Our Mission: If It Is Packets, We Make It Go Faster!
And with packets we mean: Networking using TCP/UDP/IP over 10G/25G/50G/100G Ethernet; PCI Express (PCIe), CXL, OpenCAPI; data storage using SATA, SAS, USB, NVMe; video image processing using HDMI, DisplayPort, SDI, FPD-III.
Over the last decade, we have become experts in accelerating software-rich system stacks via offloading CPUs using so-called Domain-Specific Architectures for computing. For implementation, we make heavy use of heterogeneous processing devices such as FPGAs which we program using C++/C/SystemC as well as VHDL and Verilog HDL.
ASIC vs. FPGA in Process Acceleration
Compared to ASICs, FPGAs are a much more versatile option when it comes to accelerating processes with hardware, as an FPGA can be reconfigured as often as needed.
However, one large benefit to ASICs is the possible maximum clock speed that can be reached. As its circuit is optimized for its specific function, it has a smaller footprint, resulting in a faster maximum clock speed.
So one aspect of accelerating a process with FPGAs is not only just to redesign that process in hardware and hoping for faster results, but to smartly redesign that process to use as little hardware space as possible, resulting in a higher maximum clock speed.
As engineers we know, there is always room for improvement, so we at Missing Link Electronics strive to continuously improve our existing product lineup.
MLE Smart Process Redesign for Resource Saving and Speed Increasing
In one of these development cycles, we encountered a simple, yet very effective improvement of the synchronous reset logic hardware descriptions in our TCP/UDP/IP Network Protocol Accelerator (NPAP).
Up to that point, the reset logic in pretty much all of our modules was described like this:
At the clock cycle, we handled the reset inside an if-statement, whereas all other logic was treated in the other case.
That specific code is synthesized by Vivado 2020.2 to the schematic shown in Figure 1.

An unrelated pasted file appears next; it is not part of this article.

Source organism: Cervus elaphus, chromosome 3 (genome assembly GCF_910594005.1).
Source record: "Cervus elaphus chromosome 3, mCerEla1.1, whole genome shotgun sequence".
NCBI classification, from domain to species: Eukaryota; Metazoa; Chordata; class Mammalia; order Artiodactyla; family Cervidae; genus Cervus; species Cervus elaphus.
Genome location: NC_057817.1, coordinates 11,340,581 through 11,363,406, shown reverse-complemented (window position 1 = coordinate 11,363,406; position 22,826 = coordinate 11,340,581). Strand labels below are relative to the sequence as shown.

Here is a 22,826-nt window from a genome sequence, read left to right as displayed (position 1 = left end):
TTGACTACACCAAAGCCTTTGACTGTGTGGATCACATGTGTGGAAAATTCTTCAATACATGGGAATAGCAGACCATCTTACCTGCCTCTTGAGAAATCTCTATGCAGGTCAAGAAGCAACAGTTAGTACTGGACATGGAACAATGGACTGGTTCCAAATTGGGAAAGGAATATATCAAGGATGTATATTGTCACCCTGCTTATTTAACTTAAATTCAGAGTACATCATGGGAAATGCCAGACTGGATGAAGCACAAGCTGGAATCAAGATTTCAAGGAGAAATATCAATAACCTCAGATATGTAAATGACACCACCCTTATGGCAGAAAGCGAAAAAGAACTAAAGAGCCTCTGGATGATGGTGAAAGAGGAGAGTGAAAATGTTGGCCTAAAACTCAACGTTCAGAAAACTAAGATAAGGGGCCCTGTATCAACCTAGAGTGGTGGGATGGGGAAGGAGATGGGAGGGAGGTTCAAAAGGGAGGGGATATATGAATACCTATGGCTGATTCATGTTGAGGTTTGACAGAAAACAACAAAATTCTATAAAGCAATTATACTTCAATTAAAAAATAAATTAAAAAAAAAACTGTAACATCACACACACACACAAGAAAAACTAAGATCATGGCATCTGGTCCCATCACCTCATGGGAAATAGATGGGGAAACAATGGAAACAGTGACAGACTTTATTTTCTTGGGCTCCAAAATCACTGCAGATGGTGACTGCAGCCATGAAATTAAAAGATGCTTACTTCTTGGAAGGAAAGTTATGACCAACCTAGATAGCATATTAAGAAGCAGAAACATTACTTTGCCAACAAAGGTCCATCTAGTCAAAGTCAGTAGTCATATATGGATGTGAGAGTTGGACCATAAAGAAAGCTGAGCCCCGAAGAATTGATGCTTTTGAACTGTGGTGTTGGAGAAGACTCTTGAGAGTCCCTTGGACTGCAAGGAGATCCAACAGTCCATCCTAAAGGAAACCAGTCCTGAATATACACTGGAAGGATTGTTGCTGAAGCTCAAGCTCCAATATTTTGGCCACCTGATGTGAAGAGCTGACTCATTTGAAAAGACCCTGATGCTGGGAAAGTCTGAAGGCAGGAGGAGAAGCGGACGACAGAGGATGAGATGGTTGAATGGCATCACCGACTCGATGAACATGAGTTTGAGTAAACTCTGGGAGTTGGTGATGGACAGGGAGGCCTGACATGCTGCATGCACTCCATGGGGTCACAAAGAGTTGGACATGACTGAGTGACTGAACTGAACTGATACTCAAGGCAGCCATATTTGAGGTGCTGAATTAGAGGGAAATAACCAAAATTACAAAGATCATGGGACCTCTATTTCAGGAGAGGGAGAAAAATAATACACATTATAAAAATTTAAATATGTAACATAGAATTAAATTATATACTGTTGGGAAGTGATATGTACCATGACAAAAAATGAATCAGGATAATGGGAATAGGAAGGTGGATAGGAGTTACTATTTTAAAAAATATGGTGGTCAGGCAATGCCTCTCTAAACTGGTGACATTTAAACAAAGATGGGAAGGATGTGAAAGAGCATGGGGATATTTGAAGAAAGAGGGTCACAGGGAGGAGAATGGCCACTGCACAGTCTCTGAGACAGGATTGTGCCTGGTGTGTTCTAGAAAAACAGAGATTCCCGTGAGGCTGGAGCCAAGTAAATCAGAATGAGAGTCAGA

Now looking at Code 2, semantically speaking the code does almost the same. The reset is still handled inside the if-statement, however, all other logic is handled before the reset case. Looking at the synthesized result of that code in Figure 2, we see that by just removing the else statement, we also removed a whole LUT from the design! And thinking how we only used two LUTs in that example, we just shaved off 50% of our LUT usage! Isn’t that amazing?
How can this work? As seen in the code, the data_b_out register is not affected by the reset at all. The difference between the code samples in case of a reset is that in Code 2, the data_b_out register is still set to the data_b_in register, whereas in Code 1, the data_b_out register is not touched at all, so it stays the same. And it is this “staying the same” which is the reason for the extra LUT, as the synthesizer creates a feedback loop from data_b_out to be used as an input for the data_b_out register in case of a reset.
So depending on how many of these structures you have, you might be able to reduce your hardware footprint and increase your maximum frequency by quite a lot.
In our specific use case with NPAP, we were able to go from using 127096 LUTs to using 122228 LUTs, which is a decrease in LUT usage of almost 4%!
So in the future, keep in mind that coding style not only affects readability, but can also affect hardware usage and speed of the synthesized design.